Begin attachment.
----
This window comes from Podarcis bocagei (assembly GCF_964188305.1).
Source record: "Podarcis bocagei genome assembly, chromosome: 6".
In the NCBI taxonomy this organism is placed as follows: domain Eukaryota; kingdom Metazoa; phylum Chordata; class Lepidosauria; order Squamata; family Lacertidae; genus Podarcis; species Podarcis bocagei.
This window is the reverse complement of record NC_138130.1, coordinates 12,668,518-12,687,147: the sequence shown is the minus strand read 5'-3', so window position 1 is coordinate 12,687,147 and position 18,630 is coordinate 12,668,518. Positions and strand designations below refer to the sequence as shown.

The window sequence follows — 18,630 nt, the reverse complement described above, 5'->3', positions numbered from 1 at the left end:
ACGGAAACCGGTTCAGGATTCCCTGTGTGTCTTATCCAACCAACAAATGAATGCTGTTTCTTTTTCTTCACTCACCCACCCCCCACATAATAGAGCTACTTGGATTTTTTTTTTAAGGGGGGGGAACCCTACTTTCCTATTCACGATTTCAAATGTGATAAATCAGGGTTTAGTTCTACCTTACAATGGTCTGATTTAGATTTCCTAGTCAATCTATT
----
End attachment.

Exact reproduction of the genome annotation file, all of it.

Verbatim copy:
This window comes from Podarcis bocagei (assembly GCF_964188305.1).
Source record: "Podarcis bocagei genome assembly, chromosome: 6".
In the NCBI taxonomy this organism is placed as follows: domain Eukaryota; kingdom Metazoa; phylum Chordata; class Lepidosauria; order Squamata; family Lacertidae; genus Podarcis; species Podarcis bocagei.
This window is the reverse complement of record NC_138130.1, coordinates 12,668,518-12,687,147: the sequence shown is the minus strand read 5'-3', so window position 1 is coordinate 12,687,147 and position 18,630 is coordinate 12,668,518. Positions and strand designations below refer to the sequence as shown.

The window sequence follows — 18,630 nt, the reverse complement described above, 5'->3', positions numbered from 1 at the left end:
ACGGAAACCGGTTCAGGATTCCCTGTGTGTCTTATCCAACCAACAAATGAATGCTGTTTCTTTTTCTTCACTCACCCACCCCCCACATAATAGAGCTACTTGGATTTTTTTTTTAAGGGGGGGGAACCCTACTTTCCTATTCACGATTTCAAATGTGATAAATCAGGGTTTAGTTCTACCTTACAATGGTCTGATTTAGATTTCCTAGTCAATCTATT